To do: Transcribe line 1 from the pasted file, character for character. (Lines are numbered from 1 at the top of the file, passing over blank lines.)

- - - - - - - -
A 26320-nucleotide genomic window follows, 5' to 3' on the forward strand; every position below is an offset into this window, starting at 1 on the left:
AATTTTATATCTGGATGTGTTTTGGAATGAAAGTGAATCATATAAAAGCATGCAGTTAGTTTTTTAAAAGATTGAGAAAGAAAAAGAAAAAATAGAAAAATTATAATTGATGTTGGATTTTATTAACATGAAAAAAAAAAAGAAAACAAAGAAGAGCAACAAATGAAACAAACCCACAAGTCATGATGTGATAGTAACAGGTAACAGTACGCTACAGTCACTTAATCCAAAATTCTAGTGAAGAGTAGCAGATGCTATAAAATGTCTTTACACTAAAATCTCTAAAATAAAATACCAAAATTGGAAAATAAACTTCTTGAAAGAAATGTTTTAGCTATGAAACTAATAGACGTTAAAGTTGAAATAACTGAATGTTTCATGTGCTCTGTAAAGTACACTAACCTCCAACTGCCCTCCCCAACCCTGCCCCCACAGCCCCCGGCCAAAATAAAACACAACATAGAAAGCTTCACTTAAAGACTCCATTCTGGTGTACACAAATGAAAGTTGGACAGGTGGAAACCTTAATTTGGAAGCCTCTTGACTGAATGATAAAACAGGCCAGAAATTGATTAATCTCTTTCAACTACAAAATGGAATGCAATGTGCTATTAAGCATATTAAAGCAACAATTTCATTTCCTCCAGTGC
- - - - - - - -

A 26320-nucleotide genomic window follows, 5' to 3' on the forward strand; every position below is an offset into this window, starting at 1 on the left: